Yesterday, about 3pm I went into the Old Navy store in the Opry Mills Mall in Nashville, TN. I did my "stuff and save" shopping and went to check out. My card was declined.
The sales person with whom I dealt, Drew, was amazing. He was very kind and did all he could to make the transaction work, and although he could not give me the 20% discount, he let me have the free bag and told me to come back after the card issue was resolved and he would see if he could retro the discount.

On my way out, I called the card service line about 3:45pm or so. I asked why my account was frozen. The woman I spoke to was polite until she saw that my account was delinquent. Then her demeanor changed. She was very disdainful to me and gave me a great deal of attitude, asking "When you don't pay your bill, what did you think would happen?"
I told her that I had paid my bill the previous morning and gotten a confirmation that Old Navy had received it. She scoffed at me and said that it took up to 48 hours for the payment to post from the back and that I would not be able to use my card again until then. I also told her that I had never been told that my account had been frozen.
There was not a point in this conversation from this point that this woman was kind or polite. She was barely civil and her attitude was incredibly nasty, I could tell with every word exactly what she thought of me and it was highly upsetting.
I ended the phone call, very upset. In the previous two days my contact with customer service people representing your company has been terrible.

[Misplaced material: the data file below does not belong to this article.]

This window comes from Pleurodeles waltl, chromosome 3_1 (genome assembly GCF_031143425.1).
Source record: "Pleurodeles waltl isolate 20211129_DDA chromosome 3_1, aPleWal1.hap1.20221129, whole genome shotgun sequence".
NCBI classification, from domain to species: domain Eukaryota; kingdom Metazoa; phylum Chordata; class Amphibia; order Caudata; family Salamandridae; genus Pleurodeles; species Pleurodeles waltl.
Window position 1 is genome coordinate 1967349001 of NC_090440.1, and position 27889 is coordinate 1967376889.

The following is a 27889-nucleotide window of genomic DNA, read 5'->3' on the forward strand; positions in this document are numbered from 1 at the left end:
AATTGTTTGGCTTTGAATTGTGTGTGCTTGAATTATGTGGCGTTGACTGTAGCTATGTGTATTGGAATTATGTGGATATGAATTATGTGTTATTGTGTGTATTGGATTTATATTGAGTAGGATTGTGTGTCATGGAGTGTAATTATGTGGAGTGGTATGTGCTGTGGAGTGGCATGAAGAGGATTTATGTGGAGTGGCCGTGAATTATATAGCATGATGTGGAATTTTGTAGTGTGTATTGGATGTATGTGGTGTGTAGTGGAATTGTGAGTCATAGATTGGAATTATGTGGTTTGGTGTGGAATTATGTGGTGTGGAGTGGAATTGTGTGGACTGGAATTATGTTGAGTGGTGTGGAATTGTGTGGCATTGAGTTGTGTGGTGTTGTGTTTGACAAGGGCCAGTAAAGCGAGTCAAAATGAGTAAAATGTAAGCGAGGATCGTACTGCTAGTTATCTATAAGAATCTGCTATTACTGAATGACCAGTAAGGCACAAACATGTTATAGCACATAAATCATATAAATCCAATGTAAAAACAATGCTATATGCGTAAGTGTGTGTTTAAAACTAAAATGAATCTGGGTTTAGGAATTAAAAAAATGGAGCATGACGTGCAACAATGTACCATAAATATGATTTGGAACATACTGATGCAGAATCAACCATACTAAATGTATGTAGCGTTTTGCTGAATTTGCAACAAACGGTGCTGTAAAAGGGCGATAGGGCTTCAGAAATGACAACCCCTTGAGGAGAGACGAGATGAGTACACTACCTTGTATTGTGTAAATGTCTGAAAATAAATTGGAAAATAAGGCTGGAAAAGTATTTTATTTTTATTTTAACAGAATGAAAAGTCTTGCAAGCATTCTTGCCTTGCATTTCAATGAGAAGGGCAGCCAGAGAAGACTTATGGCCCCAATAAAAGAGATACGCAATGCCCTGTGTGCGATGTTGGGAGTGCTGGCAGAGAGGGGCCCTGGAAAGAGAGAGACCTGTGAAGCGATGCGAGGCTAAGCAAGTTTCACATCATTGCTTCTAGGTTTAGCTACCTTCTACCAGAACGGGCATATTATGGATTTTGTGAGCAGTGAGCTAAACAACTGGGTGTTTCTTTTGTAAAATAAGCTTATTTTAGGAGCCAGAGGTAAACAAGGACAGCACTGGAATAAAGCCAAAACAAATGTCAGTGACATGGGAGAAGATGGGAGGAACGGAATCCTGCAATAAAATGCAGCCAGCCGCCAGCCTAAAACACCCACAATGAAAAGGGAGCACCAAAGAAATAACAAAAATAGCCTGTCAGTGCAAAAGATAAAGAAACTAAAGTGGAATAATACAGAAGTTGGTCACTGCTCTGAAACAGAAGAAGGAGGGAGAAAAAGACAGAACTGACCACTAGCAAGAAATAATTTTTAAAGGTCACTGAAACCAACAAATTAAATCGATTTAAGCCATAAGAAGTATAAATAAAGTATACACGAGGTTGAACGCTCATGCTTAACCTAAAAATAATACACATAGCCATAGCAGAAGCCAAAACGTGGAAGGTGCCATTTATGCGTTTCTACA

And as I have said many times this week, I understand the company's position. The economy is tough, you need to make sure you get paid and that is totally fair. I messed up, I completely forgot about the purchases I had made at the end of June, I apologized and paid the bill immediately after I was notified that I was still outstanding. I did get an email about that late last week, but was waiting on Monday's paycheck to be sure I could pay the balance off in full.
But to be treated with such contempt is ridiculous, especially after I paid the bill in full. But to be treated with such scorn to begin with is just jaw-dropping. Had the positions been reversed, either of those customer service people would have been as angry as I am to be treated in such a manner.
At 4pm exactly, I called the card customer service line again to complain about my treatment. The gentleman who answered that call was kind and apologetic. He assured me that he would bring this up with the floor supervisor/manager but I haven't heard anything in reply from them, so, in light of my previous encounters, I highly doubt anything will be done about this issue.

I have loved Old Navy for 15 years, shopping there since 1994. 75% percent of my wardrobe is Old Navy clothes and at least 25% of my jewelry and accessories come from your store. I have had great service in all the stores I have ever visited, but if this is the kind of treatment I can expect to receive from the parent company, I would rather take my money elsewhere. I am at the very least going to stop using the Old Navy store card. It is paid off and it will remain unused from this point forward. I am still considering my further patronage of your company.

I am not sure what can be done about this from your side but I wanted you to be aware that your card services people are running off your customers.

~Sara Harvey